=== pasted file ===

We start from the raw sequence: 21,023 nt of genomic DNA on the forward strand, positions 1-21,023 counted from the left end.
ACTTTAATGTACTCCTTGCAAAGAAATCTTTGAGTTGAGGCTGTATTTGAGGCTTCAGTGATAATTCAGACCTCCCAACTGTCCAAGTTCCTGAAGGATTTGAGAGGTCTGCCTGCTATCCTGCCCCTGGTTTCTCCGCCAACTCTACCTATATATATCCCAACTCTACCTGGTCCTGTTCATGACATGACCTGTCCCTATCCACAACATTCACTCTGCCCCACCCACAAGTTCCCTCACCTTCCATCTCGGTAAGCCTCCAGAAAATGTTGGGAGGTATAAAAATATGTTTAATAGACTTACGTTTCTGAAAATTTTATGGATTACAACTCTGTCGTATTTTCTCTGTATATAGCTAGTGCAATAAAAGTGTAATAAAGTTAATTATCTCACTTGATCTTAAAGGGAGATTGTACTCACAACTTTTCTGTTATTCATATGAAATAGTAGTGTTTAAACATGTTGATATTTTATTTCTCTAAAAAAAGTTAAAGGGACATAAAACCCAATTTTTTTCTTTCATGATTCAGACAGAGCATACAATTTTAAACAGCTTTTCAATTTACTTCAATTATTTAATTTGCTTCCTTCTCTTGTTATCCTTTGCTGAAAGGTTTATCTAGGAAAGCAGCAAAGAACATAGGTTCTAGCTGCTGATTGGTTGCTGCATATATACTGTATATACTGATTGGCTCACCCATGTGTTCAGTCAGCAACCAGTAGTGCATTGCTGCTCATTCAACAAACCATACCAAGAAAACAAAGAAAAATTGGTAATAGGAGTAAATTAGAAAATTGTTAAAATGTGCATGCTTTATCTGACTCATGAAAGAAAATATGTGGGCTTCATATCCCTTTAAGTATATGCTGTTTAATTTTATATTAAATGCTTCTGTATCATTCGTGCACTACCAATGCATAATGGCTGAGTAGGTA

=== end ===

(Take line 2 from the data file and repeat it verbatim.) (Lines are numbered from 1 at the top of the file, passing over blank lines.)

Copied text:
ACTTTAATGTACTCCTTGCAAAGAAATCTTTGAGTTGAGGCTGTATTTGAGGCTTCAGTGATAATTCAGACCTCCCAACTGTCCAAGTTCCTGAAGGATTTGAGAGGTCTGCCTGCTATCCTGCCCCTGGTTTCTCCGCCAACTCTACCTATATATATCCCAACTCTACCTGGTCCTGTTCATGACATGACCTGTCCCTATCCACAACATTCACTCTGCCCCACCCACAAGTTCCCTCACCTTCCATCTCGGTAAGCCTCCAGAAAATGTTGGGAGGTATAAAAATATGTTTAATAGACTTACGTTTCTGAAAATTTTATGGATTACAACTCTGTCGTATTTTCTCTGTATATAGCTAGTGCAATAAAAGTGTAATAAAGTTAATTATCTCACTTGATCTTAAAGGGAGATTGTACTCACAACTTTTCTGTTATTCATATGAAATAGTAGTGTTTAAACATGTTGATATTTTATTTCTCTAAAAAAAGTTAAAGGGACATAAAACCCAATTTTTTTCTTTCATGATTCAGACAGAGCATACAATTTTAAACAGCTTTTCAATTTACTTCAATTATTTAATTTGCTTCCTTCTCTTGTTATCCTTTGCTGAAAGGTTTATCTAGGAAAGCAGCAAAGAACATAGGTTCTAGCTGCTGATTGGTTGCTGCATATATACTGTATATACTGATTGGCTCACCCATGTGTTCAGTCAGCAACCAGTAGTGCATTGCTGCTCATTCAACAAACCATACCAAGAAAACAAAGAAAAATTGGTAATAGGAGTAAATTAGAAAATTGTTAAAATGTGCATGCTTTATCTGACTCATGAAAGAAAATATGTGGGCTTCATATCCCTTTAAGTATATGCTGTTTAATTTTATATTAAATGCTTCTGTATCATTCGTGCACTACCAATGCATAATGGCTGAGTAGGTA